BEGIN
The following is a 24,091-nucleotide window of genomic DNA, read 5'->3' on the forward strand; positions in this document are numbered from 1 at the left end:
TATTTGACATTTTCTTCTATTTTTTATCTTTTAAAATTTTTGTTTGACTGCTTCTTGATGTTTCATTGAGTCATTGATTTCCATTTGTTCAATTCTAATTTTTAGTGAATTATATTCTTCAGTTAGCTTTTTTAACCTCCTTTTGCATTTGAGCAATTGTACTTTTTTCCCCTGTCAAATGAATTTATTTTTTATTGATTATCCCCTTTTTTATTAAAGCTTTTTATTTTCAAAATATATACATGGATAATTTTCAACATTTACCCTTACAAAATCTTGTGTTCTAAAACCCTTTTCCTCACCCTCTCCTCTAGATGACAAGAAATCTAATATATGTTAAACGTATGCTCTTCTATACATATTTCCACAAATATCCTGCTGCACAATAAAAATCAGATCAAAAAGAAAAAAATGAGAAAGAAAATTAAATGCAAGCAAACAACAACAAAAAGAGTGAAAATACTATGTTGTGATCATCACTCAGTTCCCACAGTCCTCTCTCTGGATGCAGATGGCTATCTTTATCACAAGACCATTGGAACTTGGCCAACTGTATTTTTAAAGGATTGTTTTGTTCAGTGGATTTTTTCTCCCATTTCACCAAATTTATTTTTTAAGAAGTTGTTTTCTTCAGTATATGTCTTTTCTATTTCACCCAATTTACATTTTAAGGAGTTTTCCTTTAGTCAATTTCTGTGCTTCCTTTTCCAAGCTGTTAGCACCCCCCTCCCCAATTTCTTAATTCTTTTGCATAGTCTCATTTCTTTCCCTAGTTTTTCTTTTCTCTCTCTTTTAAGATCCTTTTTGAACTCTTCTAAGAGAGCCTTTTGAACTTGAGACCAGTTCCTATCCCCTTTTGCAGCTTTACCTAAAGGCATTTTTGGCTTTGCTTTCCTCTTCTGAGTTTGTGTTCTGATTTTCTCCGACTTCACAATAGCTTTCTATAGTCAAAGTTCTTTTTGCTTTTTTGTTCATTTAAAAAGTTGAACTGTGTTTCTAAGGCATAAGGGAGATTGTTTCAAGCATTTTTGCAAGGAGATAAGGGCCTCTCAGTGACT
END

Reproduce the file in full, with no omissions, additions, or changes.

The following is a 24,091-nucleotide window of genomic DNA, read 5'->3' on the forward strand; positions in this document are numbered from 1 at the left end:
TATTTGACATTTTCTTCTATTTTTTATCTTTTAAAATTTTTGTTTGACTGCTTCTTGATGTTTCATTGAGTCATTGATTTCCATTTGTTCAATTCTAATTTTTAGTGAATTATATTCTTCAGTTAGCTTTTTTAACCTCCTTTTGCATTTGAGCAATTGTACTTTTTTCCCCTGTCAAATGAATTTATTTTTTATTGATTATCCCCTTTTTTATTAAAGCTTTTTATTTTCAAAATATATACATGGATAATTTTCAACATTTACCCTTACAAAATCTTGTGTTCTAAAACCCTTTTCCTCACCCTCTCCTCTAGATGACAAGAAATCTAATATATGTTAAACGTATGCTCTTCTATACATATTTCCACAAATATCCTGCTGCACAATAAAAATCAGATCAAAAAGAAAAAAATGAGAAAGAAAATTAAATGCAAGCAAACAACAACAAAAAGAGTGAAAATACTATGTTGTGATCATCACTCAGTTCCCACAGTCCTCTCTCTGGATGCAGATGGCTATCTTTATCACAAGACCATTGGAACTTGGCCAACTGTATTTTTAAAGGATTGTTTTGTTCAGTGGATTTTTTCTCCCATTTCACCAAATTTATTTTTTAAGAAGTTGTTTTCTTCAGTATATGTCTTTTCTATTTCACCCAATTTACATTTTAAGGAGTTTTCCTTTAGTCAATTTCTGTGCTTCCTTTTCCAAGCTGTTAGCACCCCCCTCCCCAATTTCTTAATTCTTTTGCATAGTCTCATTTCTTTCCCTAGTTTTTCTTTTCTCTCTCTTTTAAGATCCTTTTTGAACTCTTCTAAGAGAGCCTTTTGAACTTGAGACCAGTTCCTATCCCCTTTTGCAGCTTTACCTAAAGGCATTTTTGGCTTTGCTTTCCTCTTCTGAGTTTGTGTTCTGATTTTCTCCGACTTCACAATAGCTTTCTATAGTCAAAGTTCTTTTTGCTTTTTTGTTCATTTAAAAAGTTGAACTGTGTTTCTAAGGCATAAGGGAGATTGTTTCAAGCATTTTTGCAAGGAGATAAGGGCCTCTCAGTGACT